By Army Spc. Maurice A. Galloway
Special to American Forces Press Service
Oct. 21, 2009 - Soldiers of the U.S. Army's 17th Fires Brigade and the 14th Iraqi Army Division conducted their first joint medical military-civic operations clinic at Basra Operations Center Oct. 8, drawing about 150 people. "The purpose of an event such as this is to provide treatment for minor illnesses and teach these people how to better care for themselves," said Army 1st Lt. Jennifer L. Leathers, operations manager for the U.S. brigade's 1314th Civil Affairs Company and a native of Omaha, Neb. "With the right teaching and instruction, a lot of the illnesses and injuries that we saw here could have been treated at home or prevented."
The patients were comfortably seated on couches as they awaited their turn to be seen at one of the nine stations set up to treat and assess their needs. Iraqi medical personnel and U.S. soldiers evaluated the patients and offered analysis and guidance on treatment and preventive care. In addition to providing medical attention, the soldiers dispensed food, medicine and personal hygiene items. Iraqi soldiers provided security as the mission allowed the Iraqi army to showcase its civil-military role in helping the country's people.
The Iraqi and U.S. medics were fully prepared for the event and had plenty of supplies on hand to treat each patient ensuring that each person who came was seen and evaluated. The Iraqi army took the lead in security medical treatment, allowing U.S. soldiers the chance to evaluate and train their Iraqi counterparts.
"The Iraqi army met their goal, which was to provide the barest of necessary equipment needed to treat and teach the local populace how to better care for minor injuries and illnesses that could progress if not assessed early on," Leathers said. "Our role was to evaluate the Iraqi army's procedures during the event and make on-the-spot corrections as needed. This is so they could learn while doing, making them much more efficient and effective when they conduct other events like this in the very near future."
The soldiers at the clinic recognized the event's value toward providing care for the city's residents. Iraqi Col. Abbas Abdul Ghafar Altmymy, a 14th Iraqi Army Division public information officer, said the event's large turnout indicated the people's desire for coordinated health care in Iraq's Basra province and the need to implement and sustain such operations.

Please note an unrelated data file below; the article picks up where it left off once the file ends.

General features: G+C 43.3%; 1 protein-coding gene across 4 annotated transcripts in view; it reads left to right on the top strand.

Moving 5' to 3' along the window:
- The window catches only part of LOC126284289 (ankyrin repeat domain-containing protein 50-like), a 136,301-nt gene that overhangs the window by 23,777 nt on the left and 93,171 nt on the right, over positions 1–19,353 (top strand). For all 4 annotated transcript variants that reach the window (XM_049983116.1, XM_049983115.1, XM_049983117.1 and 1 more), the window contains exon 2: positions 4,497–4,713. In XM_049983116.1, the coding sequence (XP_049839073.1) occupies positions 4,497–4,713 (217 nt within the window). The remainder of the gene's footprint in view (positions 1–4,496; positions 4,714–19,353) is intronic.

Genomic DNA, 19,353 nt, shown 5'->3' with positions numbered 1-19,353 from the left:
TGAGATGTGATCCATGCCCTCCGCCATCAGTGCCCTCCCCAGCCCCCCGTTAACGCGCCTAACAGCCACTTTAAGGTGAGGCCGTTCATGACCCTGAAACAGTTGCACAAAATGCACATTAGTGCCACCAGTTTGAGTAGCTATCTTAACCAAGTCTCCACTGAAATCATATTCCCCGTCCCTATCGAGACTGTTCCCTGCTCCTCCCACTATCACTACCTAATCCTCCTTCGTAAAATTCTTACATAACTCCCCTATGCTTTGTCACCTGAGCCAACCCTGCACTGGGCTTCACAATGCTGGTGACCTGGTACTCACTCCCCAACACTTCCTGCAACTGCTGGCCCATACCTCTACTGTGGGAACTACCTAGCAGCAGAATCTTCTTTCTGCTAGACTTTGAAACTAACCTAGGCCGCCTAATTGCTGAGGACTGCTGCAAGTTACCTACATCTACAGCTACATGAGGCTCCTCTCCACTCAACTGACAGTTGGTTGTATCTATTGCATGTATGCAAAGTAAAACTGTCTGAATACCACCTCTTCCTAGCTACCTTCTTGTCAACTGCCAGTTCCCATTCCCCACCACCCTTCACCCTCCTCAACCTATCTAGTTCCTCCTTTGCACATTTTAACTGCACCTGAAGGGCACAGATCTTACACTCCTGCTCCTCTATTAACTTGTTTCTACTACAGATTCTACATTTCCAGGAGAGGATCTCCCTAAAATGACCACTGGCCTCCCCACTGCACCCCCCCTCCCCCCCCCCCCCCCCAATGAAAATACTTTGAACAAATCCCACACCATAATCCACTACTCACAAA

"Today we did something that was extremely positive and progressive for the people of Basra," he said. "We were able to take care of the needs of 150 patients, which is no small task. With the help of our partners from the 17th Fires Brigade, we'll conduct an evaluation to see how we can improve to make our next community outreach project an even bigger success."
The 17th Fires Brigade soldiers were proud to be part of the event, not only for the opportunity it provided to help the citizens of Basra, but also to see first-hand the united Iraqi and U.S. efforts in working toward a worthwhile cause.
"Having done similar events before, by working side by side with them, we've given them a template ... to measure their progress by," said Army Sgt. 1st Class Maryfaith B. Payne, brigade medical operations noncommissioned officer for the brigade's Headquarters and Headquarters Battery, a Honolulu native.
"It's really good to see the people of Basra receiving the help and assistance that they need from the Iraqi army," said Army Spc. Christina R. Kreite of the brigade's 206th Military Police Company, a native of Long Island, N.Y. "We've been training them to handle these types of situations, and there was a time when a crowd this large would have been a bit overwhelming for the Iraqi army. But this shows just how far they've come."
Army Pfc. Leah K. Brook, a medic and health care specialist with the military police company, said the event was similar to other humanitarian missions in which she's participated. The Syracuse, N.Y., native said she felt moved by the faces of the people seeking treatment and impressed by the level of care given by the Iraqi military and civil medical community. She was honored to be a part of such a fulfilling experience, she added, even if her role was limited to an advisory capacity.
"As a medic, I find humanitarian missions to be undeniably fulfilling," she said. "So to be here in an observation role, as opposed to helping the people first-hand, is a little difficult. But seeing the Iraqis helping their own people lets me know that we are really making a difference."
(Army Spc. Maurice A. Galloway serves with the 17th Fires Brigade.)